Could your thyroid make you a bad driver?

Could your thyroid make you a bad driver?

Being under the influence of drugs or alcohol apparently isn’t the only thing that can impair your diving. A new study from theUniversity of Kentucky and the Veterans Affairs Medical Center in Lexington, KY suggests that people with significant hypothyroidism can experience impaired driving similar to those who are driving when intoxicated by alcohol.

Hypothyroidism is a condition in which the thyroid gland is underactive, according to the American Thyroid Association. Hypothyroidism means that the thyroid gland can’t make enough thyroid hormone to keep the body running normally.

“Hypothyroidism, insufficient thyroid hormone, is very common and has been known to cause impairment of many bodily functions, including brain function,” said lead investigator, Dr. Kenneth Ain, in a statement. “Until now, studies have not sufficiently explored the extent of brain impairment and whether hypothyroid people are safe drivers.”

In this study, thirty two patients with thyroid cancer, who were undergoing preparation for radioactive iodine scanning by stopping thyroid hormone, were evaluated with a battery of neurological and psychological tests, as well as testing on a driving simulator. They were studied when they were taking thyroid hormone, again when they were off of thyroid hormone, and then finally when they were back on thyroid hormone therapy.

Hypothyroid patients had depression and also showed declines in neurological function that resulted in increased automobile braking times; similar to the performance of drivers with a blood alcohol level of 0.082 g/100 mL. Taking thyroid hormone reversed all of these effects.

“Our results uncover a potential public and personal health hazard regarding impaired hypothyroid drivers,” Dr. Ain said.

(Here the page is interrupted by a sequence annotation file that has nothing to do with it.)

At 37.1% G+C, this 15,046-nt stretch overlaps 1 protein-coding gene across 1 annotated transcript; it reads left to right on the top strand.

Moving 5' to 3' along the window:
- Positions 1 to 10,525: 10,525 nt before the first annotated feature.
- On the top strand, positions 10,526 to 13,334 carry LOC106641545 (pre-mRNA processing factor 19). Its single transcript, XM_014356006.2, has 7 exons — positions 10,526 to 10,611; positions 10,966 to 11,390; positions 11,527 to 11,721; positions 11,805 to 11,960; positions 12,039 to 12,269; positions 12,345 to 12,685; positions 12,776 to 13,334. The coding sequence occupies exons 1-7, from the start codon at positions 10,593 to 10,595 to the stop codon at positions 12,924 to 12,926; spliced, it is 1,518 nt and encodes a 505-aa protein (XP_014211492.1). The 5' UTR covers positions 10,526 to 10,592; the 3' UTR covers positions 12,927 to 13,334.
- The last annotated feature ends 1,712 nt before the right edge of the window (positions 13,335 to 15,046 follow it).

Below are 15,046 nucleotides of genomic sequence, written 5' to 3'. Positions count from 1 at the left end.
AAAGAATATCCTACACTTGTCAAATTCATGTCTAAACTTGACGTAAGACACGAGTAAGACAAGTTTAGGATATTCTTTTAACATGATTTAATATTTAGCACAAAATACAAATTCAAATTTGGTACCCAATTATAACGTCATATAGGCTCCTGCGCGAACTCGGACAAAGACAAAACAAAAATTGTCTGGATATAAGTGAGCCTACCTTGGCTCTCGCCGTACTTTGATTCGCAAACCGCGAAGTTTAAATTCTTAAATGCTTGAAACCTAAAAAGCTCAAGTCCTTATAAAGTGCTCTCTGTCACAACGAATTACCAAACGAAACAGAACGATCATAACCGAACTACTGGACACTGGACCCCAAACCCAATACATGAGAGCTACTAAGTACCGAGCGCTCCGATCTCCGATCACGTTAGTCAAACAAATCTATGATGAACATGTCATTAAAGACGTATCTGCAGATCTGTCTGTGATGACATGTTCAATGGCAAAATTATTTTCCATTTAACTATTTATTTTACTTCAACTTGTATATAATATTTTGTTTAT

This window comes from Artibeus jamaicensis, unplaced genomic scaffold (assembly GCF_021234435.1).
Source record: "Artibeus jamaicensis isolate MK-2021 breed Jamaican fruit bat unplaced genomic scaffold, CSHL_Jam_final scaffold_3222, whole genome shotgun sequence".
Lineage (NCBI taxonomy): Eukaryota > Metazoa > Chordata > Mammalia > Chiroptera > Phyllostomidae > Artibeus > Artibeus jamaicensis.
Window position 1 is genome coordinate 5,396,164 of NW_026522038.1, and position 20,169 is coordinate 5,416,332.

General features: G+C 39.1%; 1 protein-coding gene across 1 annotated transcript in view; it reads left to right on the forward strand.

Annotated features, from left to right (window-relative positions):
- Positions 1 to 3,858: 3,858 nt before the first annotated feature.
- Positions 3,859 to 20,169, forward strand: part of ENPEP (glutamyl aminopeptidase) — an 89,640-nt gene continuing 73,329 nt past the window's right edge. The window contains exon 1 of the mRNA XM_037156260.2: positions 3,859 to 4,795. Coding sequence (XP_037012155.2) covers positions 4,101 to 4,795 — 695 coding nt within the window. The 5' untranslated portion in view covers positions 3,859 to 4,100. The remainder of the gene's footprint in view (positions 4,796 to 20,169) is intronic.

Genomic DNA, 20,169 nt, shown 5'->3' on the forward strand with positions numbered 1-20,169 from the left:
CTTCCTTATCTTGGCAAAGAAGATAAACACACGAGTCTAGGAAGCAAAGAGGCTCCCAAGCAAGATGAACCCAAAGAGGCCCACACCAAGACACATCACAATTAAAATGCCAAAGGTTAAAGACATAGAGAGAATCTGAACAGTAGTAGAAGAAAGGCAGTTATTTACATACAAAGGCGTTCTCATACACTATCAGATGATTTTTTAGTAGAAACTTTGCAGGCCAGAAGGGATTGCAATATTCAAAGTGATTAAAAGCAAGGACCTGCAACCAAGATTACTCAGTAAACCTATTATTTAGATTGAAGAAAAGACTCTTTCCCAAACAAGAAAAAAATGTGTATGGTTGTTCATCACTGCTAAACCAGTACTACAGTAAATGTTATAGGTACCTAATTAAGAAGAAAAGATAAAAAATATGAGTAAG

Symptoms of hypothyroidism may be vague and can often mimic other conditions so be sure to talk with your doctor. Below are some of the most common symptoms:

  • Changes in the menstrual cycle
  • Constipation
  • Depression
  • Dry hair and hair loss
  • Dry skin
  • Fatigue
  • Greater sensitivity to cold
  • Slow heart rate
  • Swelling of the thyroid gland
  • Unexplained weight gain or difficulty losing weight
  • Carpal tunnel syndrome

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Comments

4 Comments

  1. No comments by an Advocate endocrinologist—why???

  2. Hi Jay, do you have a question we can send to an Advocate endocrinologist? We are happy to help point you in the right direction.

  3. Why are the “new” guidelines, actually from 2002, followed per the AACE? It used to be .5-5.5 and now it is .3-3.0 for TSH? Advocate still uses the older guidelines. This is very frustrating for hypothyroid patients, especially Hashimoto’s patients.

  4. Don’t bother if you have Medicare- doesn’t even recognize it as a disease. Blame all on anything they can make $$$$$$$$$$$$$$$$$ off of. CORRUPT!!!!

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health enews Staff
health enews Staff

health enews staff is a group of experienced writers from our Advocate Aurora Health sites, which also includes freelance or intern writers.